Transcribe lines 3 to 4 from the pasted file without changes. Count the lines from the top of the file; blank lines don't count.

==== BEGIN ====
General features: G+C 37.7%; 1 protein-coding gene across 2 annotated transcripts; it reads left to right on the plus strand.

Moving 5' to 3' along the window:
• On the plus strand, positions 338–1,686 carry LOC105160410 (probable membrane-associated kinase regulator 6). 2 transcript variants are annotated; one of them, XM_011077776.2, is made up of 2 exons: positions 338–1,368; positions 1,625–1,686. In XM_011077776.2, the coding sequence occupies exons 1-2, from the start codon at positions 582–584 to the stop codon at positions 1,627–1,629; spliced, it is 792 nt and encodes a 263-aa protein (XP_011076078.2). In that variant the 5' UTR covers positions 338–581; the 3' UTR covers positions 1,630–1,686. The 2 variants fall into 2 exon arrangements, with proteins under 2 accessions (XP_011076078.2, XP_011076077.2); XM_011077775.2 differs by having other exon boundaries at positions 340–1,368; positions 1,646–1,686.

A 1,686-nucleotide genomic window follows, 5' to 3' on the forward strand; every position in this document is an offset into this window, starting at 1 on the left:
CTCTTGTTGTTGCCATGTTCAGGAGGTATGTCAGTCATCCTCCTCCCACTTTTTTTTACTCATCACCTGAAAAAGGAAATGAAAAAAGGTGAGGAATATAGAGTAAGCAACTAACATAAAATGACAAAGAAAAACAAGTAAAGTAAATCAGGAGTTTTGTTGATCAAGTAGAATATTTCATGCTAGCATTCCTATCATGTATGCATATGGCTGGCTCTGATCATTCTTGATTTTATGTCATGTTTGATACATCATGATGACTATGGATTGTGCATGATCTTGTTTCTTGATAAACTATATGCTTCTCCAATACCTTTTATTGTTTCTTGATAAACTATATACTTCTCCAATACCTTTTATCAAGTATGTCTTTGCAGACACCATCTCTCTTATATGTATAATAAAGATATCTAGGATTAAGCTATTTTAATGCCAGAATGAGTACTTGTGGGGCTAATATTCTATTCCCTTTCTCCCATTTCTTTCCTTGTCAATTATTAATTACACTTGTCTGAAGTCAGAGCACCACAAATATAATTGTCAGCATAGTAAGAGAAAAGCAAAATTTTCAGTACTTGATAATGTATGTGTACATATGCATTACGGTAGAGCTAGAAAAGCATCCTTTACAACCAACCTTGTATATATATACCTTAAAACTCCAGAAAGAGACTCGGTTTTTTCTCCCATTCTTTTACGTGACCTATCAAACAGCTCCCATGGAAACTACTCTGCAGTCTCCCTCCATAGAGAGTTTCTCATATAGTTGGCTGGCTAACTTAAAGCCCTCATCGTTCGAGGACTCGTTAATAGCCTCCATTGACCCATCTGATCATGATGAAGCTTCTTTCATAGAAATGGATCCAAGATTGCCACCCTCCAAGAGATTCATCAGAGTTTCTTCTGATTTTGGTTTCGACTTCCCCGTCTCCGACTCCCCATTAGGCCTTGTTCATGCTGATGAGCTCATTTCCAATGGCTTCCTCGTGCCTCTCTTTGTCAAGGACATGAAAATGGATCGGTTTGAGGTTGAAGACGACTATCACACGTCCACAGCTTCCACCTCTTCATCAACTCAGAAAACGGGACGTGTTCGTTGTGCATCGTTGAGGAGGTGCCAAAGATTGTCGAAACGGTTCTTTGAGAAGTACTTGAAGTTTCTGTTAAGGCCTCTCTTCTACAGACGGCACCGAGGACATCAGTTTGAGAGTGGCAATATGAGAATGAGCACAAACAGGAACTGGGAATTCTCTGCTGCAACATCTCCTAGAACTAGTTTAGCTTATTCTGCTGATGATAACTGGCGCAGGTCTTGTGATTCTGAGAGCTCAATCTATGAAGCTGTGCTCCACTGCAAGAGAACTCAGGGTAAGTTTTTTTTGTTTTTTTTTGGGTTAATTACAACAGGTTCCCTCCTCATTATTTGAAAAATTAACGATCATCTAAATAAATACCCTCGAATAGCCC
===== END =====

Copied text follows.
• On the plus strand, positions 338–1,686 carry LOC105160410 (probable membrane-associated kinase regulator 6). 2 transcript variants are annotated; one of them, XM_011077776.2, is made up of 2 exons: positions 338–1,368; positions 1,625–1,686. In XM_011077776.2, the coding sequence occupies exons 1-2, from the start codon at positions 582–584 to the stop codon at positions 1,627–1,629; spliced, it is 792 nt and encodes a 263-aa protein (XP_011076078.2). In that variant the 5' UTR covers positions 338–581; the 3' UTR covers positions 1,630–1,686. The 2 variants fall into 2 exon arrangements, with proteins under 2 accessions (XP_011076078.2, XP_011076077.2); XM_011077775.2 differs by having other exon boundaries at positions 340–1,368; positions 1,646–1,686.

A 1,686-nucleotide genomic window follows, 5' to 3' on the forward strand; every position in this document is an offset into this window, starting at 1 on the left: